Essentially, of course, that’s what a phone booth could provide, contrary to what “Phone Booth” would have you believe, a sense of privacy, an intimate space, where Ritchie Valens serenaded the Donna in “La Bamba” and Clarence and Alabama, indifferent to the whoosh of semi-trucks flying by, get it on in “True Romance.” Of course, that intimacy can swing both ways, entrapping you, whether it’s Lloyd Dobler on the phone in the rain or Jimmy Conway in “Goodfellas.” “Anchorman” Ron Burgundy might have memorably bellowed that he was “trapped in glass case of emotion!” but no one was ever more trapped in an emotional glass case with greater intensity than Jimmy Conway in “Goodfellas.” You remember the moment, I’m sure, him learning via pay phone that Tommy has been whacked the very day he was set to become a made man and then Jimmy taking out all his frustration on the phone booth, battering it and kicking it with such ferocity that the street corner edifice tumbles. Once I saw Anne Heche on the Late Show with David Letterman to promote “Wag the Dog” and the clip they played was one on the plane when Heche is talking with a sleep mask-wearing DeNiro. Letterman jokingly said something to the effect of, That guy is such a good actor, he can act blindfolded. Well, DeNiro was such a good actor, he could turn a phone booth into a scene partner. 

True, phone booths became a symbol of blight, the word served up by The New York Times in going over the last pay phones in NYC, one frequently coded with racial prejudice. 1980s movie like “The Secret of My Success” pseudo-comically demonstrated the terrors of the Big City by trapping Michael J. Fox in a phone booth as a shootout erupted around him, while Penelope Ann Miller being trapped in a phone booth in a Chicago bus station in “Adventures in Babysitting” was less a haven than emblem of scary downtown Chicago to a cowering suburbanite. Even so, movies of the same era were just as likely to treat the phone booth with reverence. They are where Clark Kent changed clothes, after all, and one served as a time machine for “Bill and Ted’s Excellent Adventure.” As great as the last one was, though, no phone booth ever served as more of a portal than the red telephone box in “Local Hero” (1983). That’s where oil and gas exec Mac (Peter Riegert) gets dispatched to Scotland to see about acquiring a Highlands village for a refinery. The company’s owner, though, Felix Happer (Burt Lancaster), in a twist more fanciful than any ancient fairytale, is a CEO less interested in profit than stargazing. In one scene he listens on the other end of the phone from Houston as Mac stands in that phone box and describes the sky. The pay phone becomes a kind of portal, the sequence improbably rendering Reach Out and Touch Someone as something more than mere marketing verbiage, nearly peak payphone at the movies but not quite.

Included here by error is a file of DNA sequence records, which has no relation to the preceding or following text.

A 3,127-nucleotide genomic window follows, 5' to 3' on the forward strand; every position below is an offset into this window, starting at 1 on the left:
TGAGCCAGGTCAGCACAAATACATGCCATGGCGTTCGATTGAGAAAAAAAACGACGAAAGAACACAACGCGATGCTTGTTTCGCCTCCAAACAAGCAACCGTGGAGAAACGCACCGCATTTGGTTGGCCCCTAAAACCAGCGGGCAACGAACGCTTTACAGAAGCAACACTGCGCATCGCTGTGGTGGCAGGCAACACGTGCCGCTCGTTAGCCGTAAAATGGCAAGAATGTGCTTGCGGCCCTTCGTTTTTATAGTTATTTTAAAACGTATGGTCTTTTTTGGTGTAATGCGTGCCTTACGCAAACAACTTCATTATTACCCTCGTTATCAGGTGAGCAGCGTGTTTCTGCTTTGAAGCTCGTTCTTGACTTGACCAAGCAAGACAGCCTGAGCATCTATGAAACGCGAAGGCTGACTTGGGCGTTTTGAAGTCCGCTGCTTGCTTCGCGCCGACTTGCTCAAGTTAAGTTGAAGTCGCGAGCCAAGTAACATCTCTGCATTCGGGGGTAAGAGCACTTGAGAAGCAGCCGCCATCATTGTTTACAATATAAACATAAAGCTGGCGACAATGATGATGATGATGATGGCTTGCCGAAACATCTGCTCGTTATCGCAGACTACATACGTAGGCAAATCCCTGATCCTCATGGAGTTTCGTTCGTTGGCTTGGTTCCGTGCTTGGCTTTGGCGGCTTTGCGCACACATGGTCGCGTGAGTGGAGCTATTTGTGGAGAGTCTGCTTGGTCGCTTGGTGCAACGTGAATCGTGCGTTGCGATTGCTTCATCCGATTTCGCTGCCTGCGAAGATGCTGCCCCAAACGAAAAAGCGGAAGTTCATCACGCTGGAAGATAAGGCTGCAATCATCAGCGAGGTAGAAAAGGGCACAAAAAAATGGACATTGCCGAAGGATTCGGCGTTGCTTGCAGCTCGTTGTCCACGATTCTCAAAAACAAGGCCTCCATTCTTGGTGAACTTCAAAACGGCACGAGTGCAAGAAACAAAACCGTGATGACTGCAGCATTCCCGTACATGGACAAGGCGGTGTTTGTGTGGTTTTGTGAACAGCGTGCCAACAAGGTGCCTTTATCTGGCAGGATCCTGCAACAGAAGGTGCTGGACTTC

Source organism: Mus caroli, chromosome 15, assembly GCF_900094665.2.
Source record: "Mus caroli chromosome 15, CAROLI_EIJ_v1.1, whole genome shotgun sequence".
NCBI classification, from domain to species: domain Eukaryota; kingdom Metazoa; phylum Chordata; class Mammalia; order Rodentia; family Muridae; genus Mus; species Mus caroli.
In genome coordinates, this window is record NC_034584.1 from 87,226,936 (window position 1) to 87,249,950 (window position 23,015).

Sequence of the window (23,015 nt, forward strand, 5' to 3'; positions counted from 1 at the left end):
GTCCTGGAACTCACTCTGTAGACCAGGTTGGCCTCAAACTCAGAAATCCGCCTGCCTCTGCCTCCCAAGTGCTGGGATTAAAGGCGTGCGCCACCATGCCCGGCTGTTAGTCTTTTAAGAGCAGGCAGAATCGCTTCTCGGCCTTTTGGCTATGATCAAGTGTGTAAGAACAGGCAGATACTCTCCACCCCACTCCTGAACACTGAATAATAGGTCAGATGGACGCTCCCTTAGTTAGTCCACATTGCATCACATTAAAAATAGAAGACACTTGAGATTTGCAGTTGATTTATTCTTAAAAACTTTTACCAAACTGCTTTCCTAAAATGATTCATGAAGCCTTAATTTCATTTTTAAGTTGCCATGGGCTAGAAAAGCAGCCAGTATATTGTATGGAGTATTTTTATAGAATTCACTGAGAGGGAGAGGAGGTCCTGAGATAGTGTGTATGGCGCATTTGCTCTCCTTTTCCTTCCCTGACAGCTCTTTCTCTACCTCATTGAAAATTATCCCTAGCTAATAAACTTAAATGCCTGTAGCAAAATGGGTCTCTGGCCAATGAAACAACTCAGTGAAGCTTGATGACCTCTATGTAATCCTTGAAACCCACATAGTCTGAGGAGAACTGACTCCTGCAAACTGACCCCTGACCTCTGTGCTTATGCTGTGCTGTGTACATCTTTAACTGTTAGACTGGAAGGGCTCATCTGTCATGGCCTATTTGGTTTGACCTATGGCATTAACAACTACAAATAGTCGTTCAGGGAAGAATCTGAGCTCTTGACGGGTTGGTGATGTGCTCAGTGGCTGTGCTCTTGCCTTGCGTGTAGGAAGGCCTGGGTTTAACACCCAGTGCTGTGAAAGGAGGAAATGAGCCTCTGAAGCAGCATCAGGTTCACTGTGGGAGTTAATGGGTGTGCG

In a sense, Paul Thomas Anderson’s “Punch-Drunk Love” is a movie all about phones. It begins with novelty plunger salesman Barry Egan (Adam Sandler) taking the name and extension of the customer service rep on the other end of his phone line and that scene gives way to Barry trying to give his home phone number to one of his own clients on a different call. Both of these telephone-based conversations evoke Barry’s loneliness as much as the wide angles in which PTA frames him, and that loneliness becomes only more acute when at home he dials a phone sex hotline, the meekness in Sandler’s turning Reach Out and Touch Someone into something else altogether. Of course, this hotline reveals itself as a blackmail scheme, a personalized kind of robocall, betraying the phone as a familiar and ongoing tool of cruddy capitalism, while Barry’s profane over-the-phone face/off with the company’s owner (Philip Seymour Hoffman) demonstrates the phone as a weapon, a source of intimidation, as much as Christopher Plummer gazing up from that phone booth and into Elliot Gould’s apartment in “The Silent Partner.”

“Punch-Drunk Love’s” most critical scene doubles as the most important phone call Barry makes, after deciding on a whim to fly to Hawaii to see the woman he loves, Lena (Emily Watson), only calling her once he has arrived on Oahu. The scene, it’s pure romance, the pay phone noticeably lighting up when Lena answers. But once he’s told her he’s there and she tells him to come meet her, he starts asking her questions, the kind you might on first date, comically ignoring her pleas to hang up by just posing another getting-to-know-you query instead. In Kirsch’s piece for The New York Times, she notes that even if her beloved phone call in “The Goodbye Girl” is sentimental, it can be a useful metaphor for delineating boundaries between virtual and real life, and that is essentially what Anderson is evoking here even as he takes it one step further.

Barry just wants to stay on the phone, where things seem a little easier; Lena is telling him to hang up and come join her in the real world.